• If you are cooking using charcoal or wood, make sure you are disposing of the burnt charcoal in a metal trash can at least 10 feet from your home and that it is covered by a lid.  
    • Do not place burnt coals in plastic or cardboard receptacles, and never keep them inside your home or garage.  
    • Coals can smolder and retain heat for days, which could start a fire.
  • Scented candles are popular during the holidays around the home and dinner table, and can sometimes be forgotten or inadvertently knocked over. Here are a couple candle safety tips to remember:
    • Never leave any open flame candle, or fireplace, unattended.
    • Consider using battery powered, flameless candles, which are realistic and safe.
  • Remember to change your smoke detector batteries at least once a year. Pick a holiday or time of year, like Thanksgiving or daylight saving time, to replace the batteries. The entire smoke detector should be replaced every 10 years.
  • More fire safety tips at and

Waste Disposal

  • Never pour oil or grease down residential drains or any public storm drains. This can cause costly problems for your home’s plumbing and municipal sewers.
  • Recycle used vegetable oil for free at all seven Knox County Convenience Center locations:
    • Carter Convenience Center – 8815 Asheville Hwy.
    • Dutchtown Convenience Center – 10618 Dutchtown Rd.
    • Halls Convenience Center – 3608 Neal Dr.
    • John Sevier Convenience Center – 1950 W. Governor John Sevier Hwy
    • Karns Convenience Center – 6930 Karns Crossing Lane
    • Powell Convenience Center – 7311 Morton View Lane
    • Tazewell Pike / Gibbs Convenience Center – 7201 Tazewell Pike
    • Waste vegetable oil must be in a closed, non-glass container.

·       To avoid rodents and other pests around your trash, consider taking Thanksgiving Day food waste to one of Knox County’s seven Solid Waste Convenience Centers.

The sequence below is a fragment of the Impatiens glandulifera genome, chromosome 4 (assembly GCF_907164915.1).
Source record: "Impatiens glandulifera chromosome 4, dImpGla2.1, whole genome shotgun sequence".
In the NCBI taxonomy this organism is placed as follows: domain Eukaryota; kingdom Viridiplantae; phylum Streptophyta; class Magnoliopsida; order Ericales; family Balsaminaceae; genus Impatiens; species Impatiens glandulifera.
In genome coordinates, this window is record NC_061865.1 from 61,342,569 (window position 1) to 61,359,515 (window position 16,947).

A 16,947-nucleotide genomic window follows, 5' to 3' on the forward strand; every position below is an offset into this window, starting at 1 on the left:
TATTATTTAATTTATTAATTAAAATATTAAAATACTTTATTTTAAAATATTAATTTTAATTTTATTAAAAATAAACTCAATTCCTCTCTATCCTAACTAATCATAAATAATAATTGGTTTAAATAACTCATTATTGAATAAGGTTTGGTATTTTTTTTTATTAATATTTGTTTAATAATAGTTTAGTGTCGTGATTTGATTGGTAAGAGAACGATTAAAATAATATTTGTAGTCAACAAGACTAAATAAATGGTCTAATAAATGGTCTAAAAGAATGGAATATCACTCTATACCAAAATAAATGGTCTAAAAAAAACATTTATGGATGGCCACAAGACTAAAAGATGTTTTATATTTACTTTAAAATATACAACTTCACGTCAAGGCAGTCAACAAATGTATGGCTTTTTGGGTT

·       Centers are closed Thanksgiving Day, but will be open regular hours Friday, Nov. 24 and Saturday, Nov. 25.

·       More information, including hours and locations, at

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Knox County Tennessee - Health Department

Main Clinic
140 Dameron Ave,
Knoxville, TN 37917

Monday - Friday
8:00 am - 4:30 pm

Please Note:

On the first Wednesday of every month (except August), all KCHD offices and clinics are closed in the morning for staff in-service. On these days, the main location (140 Dameron Ave.) will open at 11 a.m. and the West Clinic (1028 Old Cedar Bluff) will open at 11:30 a.m.
Clinics will also open at 10 a.m. (Main location), and 10:30 a.m. (West Clinic) on the following Wednesdays:
  • January 18
  • April 19
  • July 19
  • September 20

*All other offices will open at 8 a.m.

Infant and childhood immunizations as well as adult vaccines by appointment ONLY. Please call 865-215-5950.

1028 Old Cedar Bluff
Knoxville, TN 37923

Monday - Friday
8:00 am - 4:30 pm

Clinics will also open at 10 a.m. (Main location), and 10:30 a.m. (West Clinic) on the following Wednesdays:
  • January 18
  • April 19
  • July 19
  • September 20

Map Of All Clinics
Department Email